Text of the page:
The Importance of Both/And in Times of Tragedy

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Written during the height of 2017’s hurricane season devastation, this piece is a strong call for Americans to fight the urge to retreat into rigid, polarized ways of social thinking in the wake of tragedy. As confusing as it is, Jessica Gjerde wants us to step into spaces where all of our complicated beliefs and identities can coexist. Trust Jessica for a moment and follow her into both/and thinking.


Last year was rough for the United States of America. Regardless of your political views, it is hard to ignore the enormous loss resulting from natural disasters like hurricanes and earthquakes, senseless loss at the hands of individuals, and divisive either/or rhetoric bringing out the ugliest of humanity. We are being called to action, perhaps by something greater than ourselves, to find a way to come together as people.

In my last piece about being both/and in an either/or society on Involvio, I talked about the need to give folks agency to authentically identify themselves in a way that embraces evolution and imbalance. I shared my own feelings of isolation and rejection when trying to make myself fit into either/or spaces. My belief is that many people around the world feel this way because our systems and structures have not changed with us. Let me explain.

Accounting for History

Before I share my thoughts about the power of understanding both/and, it is important to acknowledge the history that created either/or and keeps it in power. I will be brief, but I encourage more reading on the history of race, particularly in the United States. Race is a social construct created and sustained for many reasons, but the most important is to justify and enable white supremacy.

While it is my belief that blurring our understanding of race and racial identity formation (both/and) is imperative to dismantling the social confines of race, I also acknowledge the fact that we have made race very real in education, economics, politics, and every other major system stratifying society. Dismantling and disentangling race from these systems feels impossible, but I have to hope and believe that it is not. As I mentioned in part one of this series, I have faith that higher education can lead the charge.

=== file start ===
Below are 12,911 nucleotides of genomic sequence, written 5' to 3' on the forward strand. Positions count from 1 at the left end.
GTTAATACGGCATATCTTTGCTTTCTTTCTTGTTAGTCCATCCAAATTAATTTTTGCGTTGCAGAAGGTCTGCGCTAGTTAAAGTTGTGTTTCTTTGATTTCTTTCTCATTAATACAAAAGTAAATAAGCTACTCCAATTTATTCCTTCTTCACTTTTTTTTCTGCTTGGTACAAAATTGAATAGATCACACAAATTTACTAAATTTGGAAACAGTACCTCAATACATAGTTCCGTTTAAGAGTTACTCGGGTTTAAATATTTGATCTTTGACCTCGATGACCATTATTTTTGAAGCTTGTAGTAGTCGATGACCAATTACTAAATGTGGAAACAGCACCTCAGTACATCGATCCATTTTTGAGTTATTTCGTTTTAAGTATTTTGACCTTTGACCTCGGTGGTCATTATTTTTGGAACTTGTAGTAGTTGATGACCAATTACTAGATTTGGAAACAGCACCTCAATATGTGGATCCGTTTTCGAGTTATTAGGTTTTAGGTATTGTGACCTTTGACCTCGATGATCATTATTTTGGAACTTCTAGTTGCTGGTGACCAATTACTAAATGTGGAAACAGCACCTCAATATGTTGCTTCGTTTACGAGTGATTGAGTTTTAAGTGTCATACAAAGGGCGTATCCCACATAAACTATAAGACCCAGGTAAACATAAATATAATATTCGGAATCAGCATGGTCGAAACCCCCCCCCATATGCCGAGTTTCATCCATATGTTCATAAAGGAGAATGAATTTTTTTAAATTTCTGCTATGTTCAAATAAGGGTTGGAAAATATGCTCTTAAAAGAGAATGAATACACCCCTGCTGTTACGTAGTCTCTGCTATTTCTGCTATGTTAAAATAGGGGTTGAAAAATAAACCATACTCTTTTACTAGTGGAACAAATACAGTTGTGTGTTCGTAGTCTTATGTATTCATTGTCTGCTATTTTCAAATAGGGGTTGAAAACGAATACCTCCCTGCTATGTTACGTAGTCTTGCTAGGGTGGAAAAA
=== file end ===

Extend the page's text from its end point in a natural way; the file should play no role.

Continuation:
Acknowledging the Present

Although I write through the lens of being multiracial, I am guessing there is some universal experience with folks not fitting neatly into either/or spaces. Whether it is your gender, class, race, or religious identity, we live in a time of growing acceptance for fluid ways of relating to our identities that exist on a continuum. We are seeing the resistance to this in the form of white supremacy. It was blatant at the white supremacist (alt-right) rally in Charleston, and it was blatant in our delayed, sub-par response to Puerto Rico’s cry for help. An island filled with U.S. citizens was in crisis, and the best excuse for not helping them right away our president could come up with was pesky “big water”.

The reality is that none of the people native to Puerto Rico are considered white, and in a time when white supremacists (like our president) believe the salience and power of Whiteness is under attack, taking a few extra days at the risk of losing non-white lives is completely rationalized.

Look at his recent comments about the “shitholes” many of our immigrants of color come from. This type of polarizing discourse enforces either/or. It tells us to retreat into communities of people who look, think, and act like us. Violence replaces respectful dialogue, and willful ignorance replaces growth and learning. We become the strongest defense against our collective liberation, and only a select few reap the benefits.

Achieving a Better Future

Demographically, we know the future will look different. We also know that any positive, meaningful change to our society has been historically met with resistance, violence, and new forms of oppression. If that last statement is not something you agree with, I recommend the documentary 13th by Ava DuVernay.

Achieving a better future with different outcomes will take a different approach. It will take a new understanding of humanity and our relation to one another. We have to be willing to live in that messy, fluid space of both/and that allows us to connect authentically with agency outside of either/or systems that seek to keep us from liberation. I think the generation that can do that is coming down the pipeline, but we MUST be ready for them!

I am currently studying as a doctoral student in higher education at the University of Arizona. Though it is early in my academic career here, I am hoping to expand on this and generate data to support my hypotheses on both/and. I hope that it will be embraced by the field because we are in a unique position to help empower and inform the next generation, and I am holding on to all the optimism I have left in these times of tragedy that they can help liberate us all.

Feedback is, as always, encouraged and welcomed. You can connect with me on LinkedIn, Twitter, or email me at


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